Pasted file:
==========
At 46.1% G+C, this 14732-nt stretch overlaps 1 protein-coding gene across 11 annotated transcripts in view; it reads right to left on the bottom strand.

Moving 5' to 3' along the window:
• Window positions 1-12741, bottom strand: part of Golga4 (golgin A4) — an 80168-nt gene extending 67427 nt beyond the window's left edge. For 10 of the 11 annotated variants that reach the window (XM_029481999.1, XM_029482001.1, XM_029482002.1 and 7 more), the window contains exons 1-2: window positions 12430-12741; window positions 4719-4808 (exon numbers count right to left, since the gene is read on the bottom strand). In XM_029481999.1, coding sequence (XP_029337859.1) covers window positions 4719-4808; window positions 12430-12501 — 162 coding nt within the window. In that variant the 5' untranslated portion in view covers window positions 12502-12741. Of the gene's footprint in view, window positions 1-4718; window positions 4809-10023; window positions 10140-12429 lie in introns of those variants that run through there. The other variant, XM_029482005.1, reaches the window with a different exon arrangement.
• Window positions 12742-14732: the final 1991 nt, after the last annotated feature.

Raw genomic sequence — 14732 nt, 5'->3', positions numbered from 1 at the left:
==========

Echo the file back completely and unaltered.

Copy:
At 46.1% G+C, this 14732-nt stretch overlaps 1 protein-coding gene across 11 annotated transcripts in view; it reads right to left on the bottom strand.

Moving 5' to 3' along the window:
• Window positions 1-12741, bottom strand: part of Golga4 (golgin A4) — an 80168-nt gene extending 67427 nt beyond the window's left edge. For 10 of the 11 annotated variants that reach the window (XM_029481999.1, XM_029482001.1, XM_029482002.1 and 7 more), the window contains exons 1-2: window positions 12430-12741; window positions 4719-4808 (exon numbers count right to left, since the gene is read on the bottom strand). In XM_029481999.1, coding sequence (XP_029337859.1) covers window positions 4719-4808; window positions 12430-12501 — 162 coding nt within the window. In that variant the 5' untranslated portion in view covers window positions 12502-12741. Of the gene's footprint in view, window positions 1-4718; window positions 4809-10023; window positions 10140-12429 lie in introns of those variants that run through there. The other variant, XM_029482005.1, reaches the window with a different exon arrangement.
• Window positions 12742-14732: the final 1991 nt, after the last annotated feature.

Raw genomic sequence — 14732 nt, 5'->3', positions numbered from 1 at the left: